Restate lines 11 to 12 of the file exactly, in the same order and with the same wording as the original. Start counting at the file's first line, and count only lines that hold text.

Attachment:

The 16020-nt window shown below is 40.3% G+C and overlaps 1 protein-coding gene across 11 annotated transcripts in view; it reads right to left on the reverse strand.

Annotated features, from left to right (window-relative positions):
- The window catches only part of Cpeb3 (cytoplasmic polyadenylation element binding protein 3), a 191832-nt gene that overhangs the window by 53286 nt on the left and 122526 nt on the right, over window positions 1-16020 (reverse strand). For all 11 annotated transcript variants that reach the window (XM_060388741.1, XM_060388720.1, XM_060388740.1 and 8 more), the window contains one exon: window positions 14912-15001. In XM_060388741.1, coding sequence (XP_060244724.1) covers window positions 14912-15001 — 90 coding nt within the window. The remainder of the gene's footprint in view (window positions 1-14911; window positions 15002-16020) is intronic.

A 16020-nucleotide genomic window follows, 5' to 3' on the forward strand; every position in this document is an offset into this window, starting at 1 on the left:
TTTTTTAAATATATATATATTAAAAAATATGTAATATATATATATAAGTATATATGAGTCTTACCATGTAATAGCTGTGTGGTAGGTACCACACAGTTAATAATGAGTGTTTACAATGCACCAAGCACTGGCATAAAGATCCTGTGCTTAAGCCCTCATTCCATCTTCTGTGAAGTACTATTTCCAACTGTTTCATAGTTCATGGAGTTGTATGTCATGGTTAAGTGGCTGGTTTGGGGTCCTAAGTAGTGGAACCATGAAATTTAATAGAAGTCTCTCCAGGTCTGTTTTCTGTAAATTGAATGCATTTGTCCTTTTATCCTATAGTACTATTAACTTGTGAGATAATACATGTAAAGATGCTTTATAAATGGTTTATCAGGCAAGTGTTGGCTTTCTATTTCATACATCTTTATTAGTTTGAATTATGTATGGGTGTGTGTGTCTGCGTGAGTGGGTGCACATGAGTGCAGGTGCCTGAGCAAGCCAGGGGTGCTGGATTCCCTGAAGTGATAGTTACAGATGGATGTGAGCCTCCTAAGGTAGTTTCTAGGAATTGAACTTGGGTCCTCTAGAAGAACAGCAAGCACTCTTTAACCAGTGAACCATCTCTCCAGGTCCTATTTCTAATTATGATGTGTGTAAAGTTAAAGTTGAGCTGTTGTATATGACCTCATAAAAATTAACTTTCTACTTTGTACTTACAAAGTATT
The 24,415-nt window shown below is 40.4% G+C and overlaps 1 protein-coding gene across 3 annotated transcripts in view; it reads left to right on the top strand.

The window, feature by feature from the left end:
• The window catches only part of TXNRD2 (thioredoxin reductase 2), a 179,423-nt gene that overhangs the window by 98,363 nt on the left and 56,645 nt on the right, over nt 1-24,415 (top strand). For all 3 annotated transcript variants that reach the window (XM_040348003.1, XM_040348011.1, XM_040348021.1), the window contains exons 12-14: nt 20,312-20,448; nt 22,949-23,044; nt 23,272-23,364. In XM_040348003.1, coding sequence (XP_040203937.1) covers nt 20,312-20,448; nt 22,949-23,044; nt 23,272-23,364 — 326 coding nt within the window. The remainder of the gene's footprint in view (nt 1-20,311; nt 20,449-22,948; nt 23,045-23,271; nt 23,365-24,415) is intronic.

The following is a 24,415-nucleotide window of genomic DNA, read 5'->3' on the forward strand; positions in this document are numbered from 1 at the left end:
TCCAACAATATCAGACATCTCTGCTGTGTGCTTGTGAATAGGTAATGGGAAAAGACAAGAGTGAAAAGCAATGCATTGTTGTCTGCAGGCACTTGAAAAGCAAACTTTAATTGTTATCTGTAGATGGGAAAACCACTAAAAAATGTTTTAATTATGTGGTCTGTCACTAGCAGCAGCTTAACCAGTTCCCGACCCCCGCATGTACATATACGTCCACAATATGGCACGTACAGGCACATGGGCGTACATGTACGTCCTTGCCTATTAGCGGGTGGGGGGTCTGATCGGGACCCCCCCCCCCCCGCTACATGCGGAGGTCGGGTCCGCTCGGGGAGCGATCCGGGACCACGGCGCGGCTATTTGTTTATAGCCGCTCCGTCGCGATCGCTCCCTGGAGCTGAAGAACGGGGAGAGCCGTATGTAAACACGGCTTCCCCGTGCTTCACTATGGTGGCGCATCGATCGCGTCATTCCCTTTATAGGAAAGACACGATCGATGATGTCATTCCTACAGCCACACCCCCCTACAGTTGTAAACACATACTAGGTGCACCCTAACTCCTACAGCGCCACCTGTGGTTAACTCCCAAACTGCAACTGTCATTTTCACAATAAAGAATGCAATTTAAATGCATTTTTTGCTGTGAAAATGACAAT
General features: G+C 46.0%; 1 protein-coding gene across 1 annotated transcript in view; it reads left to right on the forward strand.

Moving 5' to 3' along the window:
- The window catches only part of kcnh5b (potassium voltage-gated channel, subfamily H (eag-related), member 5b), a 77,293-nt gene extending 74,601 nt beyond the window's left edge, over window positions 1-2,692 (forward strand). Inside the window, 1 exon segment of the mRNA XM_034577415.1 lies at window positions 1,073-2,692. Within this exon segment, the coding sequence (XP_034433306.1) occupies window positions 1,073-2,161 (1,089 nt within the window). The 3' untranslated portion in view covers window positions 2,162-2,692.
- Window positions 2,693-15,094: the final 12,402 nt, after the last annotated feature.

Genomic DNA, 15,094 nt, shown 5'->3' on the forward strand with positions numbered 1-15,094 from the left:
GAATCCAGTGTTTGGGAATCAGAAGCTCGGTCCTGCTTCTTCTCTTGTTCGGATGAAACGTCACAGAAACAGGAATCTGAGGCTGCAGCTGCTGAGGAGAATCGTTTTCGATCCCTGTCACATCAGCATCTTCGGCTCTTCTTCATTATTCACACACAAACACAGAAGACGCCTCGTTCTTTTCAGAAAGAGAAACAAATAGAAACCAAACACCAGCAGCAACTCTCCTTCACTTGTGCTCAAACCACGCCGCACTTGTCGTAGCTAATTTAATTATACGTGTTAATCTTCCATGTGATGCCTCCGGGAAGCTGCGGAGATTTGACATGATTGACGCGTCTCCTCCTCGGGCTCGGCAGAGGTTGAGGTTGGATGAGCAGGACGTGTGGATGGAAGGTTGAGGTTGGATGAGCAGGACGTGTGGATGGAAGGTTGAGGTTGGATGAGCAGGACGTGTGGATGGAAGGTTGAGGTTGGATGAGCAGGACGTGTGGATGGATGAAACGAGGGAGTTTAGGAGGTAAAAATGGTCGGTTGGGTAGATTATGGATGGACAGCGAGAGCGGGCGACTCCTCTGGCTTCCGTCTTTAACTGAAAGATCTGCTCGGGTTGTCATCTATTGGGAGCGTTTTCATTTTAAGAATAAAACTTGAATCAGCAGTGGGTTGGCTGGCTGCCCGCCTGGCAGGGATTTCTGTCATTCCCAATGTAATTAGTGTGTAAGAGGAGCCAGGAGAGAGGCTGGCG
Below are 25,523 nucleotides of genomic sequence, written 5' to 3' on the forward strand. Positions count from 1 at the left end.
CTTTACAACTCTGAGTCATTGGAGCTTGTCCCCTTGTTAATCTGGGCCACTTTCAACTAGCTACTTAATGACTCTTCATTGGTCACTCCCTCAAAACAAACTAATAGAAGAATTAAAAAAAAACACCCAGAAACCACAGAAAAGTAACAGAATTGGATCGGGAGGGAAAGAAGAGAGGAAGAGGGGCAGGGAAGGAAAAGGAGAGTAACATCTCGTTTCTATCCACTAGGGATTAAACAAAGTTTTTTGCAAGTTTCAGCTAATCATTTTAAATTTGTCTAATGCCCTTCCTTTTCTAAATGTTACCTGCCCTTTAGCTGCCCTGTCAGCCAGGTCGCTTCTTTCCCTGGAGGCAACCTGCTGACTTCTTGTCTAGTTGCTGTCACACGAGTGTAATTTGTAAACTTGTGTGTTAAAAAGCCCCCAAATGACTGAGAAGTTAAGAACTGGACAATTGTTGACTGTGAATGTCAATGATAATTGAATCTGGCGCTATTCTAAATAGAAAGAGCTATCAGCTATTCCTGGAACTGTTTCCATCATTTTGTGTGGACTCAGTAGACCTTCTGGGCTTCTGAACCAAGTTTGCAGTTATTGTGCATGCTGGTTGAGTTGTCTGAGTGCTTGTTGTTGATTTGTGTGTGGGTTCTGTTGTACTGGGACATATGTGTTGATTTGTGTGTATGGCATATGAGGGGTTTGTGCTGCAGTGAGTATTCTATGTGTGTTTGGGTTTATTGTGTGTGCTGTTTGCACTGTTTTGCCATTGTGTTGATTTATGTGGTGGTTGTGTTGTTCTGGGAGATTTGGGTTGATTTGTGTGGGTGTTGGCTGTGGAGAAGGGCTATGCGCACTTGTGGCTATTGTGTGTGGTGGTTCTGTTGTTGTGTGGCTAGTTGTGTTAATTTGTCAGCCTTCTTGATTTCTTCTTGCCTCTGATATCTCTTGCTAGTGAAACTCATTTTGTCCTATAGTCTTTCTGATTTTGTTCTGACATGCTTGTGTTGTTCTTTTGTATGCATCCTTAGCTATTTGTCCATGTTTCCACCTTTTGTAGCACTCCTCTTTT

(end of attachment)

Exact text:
General features: G+C 46.0%; 1 protein-coding gene across 1 annotated transcript in view; it reads left to right on the forward strand.

Moving 5' to 3' along the window: